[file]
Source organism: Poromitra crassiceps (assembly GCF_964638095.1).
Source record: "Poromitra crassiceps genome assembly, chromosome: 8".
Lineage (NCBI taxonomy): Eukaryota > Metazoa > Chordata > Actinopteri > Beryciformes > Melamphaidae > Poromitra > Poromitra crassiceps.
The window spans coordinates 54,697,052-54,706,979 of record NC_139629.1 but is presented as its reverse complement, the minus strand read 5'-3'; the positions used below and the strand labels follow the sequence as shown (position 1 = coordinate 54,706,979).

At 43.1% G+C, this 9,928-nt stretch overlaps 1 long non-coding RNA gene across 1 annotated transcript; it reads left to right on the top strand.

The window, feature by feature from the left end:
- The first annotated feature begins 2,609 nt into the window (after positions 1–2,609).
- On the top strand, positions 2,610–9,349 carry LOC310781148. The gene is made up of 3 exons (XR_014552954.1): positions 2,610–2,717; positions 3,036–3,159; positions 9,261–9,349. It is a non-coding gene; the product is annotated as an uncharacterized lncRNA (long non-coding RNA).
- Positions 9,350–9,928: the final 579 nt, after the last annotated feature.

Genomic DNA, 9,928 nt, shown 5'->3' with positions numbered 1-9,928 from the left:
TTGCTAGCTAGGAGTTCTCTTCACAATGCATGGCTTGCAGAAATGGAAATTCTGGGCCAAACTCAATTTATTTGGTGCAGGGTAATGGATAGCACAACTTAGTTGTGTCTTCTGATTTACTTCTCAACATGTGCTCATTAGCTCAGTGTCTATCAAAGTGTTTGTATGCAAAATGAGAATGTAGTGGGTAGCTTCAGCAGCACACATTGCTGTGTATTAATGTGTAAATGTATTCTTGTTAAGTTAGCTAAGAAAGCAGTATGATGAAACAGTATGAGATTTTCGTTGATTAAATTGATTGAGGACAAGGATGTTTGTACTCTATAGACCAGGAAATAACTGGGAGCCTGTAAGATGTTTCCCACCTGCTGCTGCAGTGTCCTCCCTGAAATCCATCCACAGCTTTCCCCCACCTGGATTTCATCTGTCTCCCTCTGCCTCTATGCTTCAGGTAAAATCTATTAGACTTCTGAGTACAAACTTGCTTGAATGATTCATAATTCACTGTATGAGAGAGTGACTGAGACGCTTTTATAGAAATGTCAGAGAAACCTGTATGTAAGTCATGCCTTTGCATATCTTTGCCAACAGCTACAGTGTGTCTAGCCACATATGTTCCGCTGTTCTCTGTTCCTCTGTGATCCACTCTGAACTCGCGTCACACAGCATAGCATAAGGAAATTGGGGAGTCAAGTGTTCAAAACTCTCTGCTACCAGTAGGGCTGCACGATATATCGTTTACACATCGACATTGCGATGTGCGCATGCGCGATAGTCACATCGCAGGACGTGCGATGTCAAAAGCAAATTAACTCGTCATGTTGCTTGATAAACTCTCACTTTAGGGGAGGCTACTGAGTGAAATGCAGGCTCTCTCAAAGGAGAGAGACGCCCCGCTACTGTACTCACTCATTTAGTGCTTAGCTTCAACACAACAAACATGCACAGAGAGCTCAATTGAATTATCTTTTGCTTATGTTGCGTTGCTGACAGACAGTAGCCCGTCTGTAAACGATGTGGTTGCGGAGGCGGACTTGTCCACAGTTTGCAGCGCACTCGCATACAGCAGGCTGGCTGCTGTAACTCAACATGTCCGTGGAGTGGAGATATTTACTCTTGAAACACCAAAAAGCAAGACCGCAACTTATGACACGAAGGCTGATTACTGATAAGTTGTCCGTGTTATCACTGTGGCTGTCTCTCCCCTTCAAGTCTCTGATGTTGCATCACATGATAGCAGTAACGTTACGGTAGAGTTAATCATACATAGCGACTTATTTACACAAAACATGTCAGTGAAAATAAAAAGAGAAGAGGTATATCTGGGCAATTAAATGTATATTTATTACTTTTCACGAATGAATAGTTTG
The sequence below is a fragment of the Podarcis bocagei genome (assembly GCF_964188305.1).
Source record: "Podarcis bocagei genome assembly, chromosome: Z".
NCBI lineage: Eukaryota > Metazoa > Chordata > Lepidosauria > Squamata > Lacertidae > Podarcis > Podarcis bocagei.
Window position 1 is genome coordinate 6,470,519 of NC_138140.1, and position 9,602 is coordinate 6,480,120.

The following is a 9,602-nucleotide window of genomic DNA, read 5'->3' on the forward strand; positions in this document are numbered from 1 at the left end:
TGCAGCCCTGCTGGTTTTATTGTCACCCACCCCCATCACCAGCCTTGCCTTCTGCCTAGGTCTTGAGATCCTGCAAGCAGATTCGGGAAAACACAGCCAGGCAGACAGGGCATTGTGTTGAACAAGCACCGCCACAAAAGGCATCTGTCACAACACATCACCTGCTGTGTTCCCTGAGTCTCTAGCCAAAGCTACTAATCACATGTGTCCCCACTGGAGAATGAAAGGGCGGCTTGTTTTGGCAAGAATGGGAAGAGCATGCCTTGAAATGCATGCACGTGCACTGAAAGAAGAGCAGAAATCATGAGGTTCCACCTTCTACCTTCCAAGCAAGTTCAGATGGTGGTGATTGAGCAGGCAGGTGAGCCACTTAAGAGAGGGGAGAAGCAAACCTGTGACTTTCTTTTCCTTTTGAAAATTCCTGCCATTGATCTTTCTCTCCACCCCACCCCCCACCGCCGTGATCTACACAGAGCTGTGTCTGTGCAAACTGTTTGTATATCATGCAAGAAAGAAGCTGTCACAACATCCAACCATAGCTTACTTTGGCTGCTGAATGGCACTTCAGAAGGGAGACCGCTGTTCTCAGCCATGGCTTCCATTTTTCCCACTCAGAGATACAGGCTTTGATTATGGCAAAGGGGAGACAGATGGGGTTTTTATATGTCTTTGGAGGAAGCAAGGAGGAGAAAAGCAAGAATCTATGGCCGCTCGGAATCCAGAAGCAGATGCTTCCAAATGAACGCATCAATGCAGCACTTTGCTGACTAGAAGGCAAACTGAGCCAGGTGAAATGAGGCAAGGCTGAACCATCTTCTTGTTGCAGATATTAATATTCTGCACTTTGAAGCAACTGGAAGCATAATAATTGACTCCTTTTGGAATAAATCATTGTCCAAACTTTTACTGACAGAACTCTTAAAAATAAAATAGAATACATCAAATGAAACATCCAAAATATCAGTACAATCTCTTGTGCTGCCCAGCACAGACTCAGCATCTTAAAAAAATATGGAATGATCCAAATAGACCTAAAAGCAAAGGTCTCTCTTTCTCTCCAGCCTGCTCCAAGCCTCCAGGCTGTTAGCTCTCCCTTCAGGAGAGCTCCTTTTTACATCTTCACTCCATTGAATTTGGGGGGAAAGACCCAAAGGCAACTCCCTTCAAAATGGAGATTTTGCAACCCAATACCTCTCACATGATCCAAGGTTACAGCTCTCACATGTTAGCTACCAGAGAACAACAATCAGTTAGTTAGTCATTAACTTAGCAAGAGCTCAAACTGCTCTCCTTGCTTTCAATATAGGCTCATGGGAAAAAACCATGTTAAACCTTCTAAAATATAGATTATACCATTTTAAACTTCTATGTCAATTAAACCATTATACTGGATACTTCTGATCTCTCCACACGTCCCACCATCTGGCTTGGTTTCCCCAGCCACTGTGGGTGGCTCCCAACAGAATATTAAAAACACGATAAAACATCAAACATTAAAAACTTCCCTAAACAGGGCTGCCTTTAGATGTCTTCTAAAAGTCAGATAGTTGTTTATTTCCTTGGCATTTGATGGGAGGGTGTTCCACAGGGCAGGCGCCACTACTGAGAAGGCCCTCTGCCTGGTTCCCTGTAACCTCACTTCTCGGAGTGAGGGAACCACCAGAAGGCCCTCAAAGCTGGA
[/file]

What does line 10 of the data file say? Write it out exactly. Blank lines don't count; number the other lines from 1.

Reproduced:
Genomic DNA, 9,928 nt, shown 5'->3' with positions numbered 1-9,928 from the left: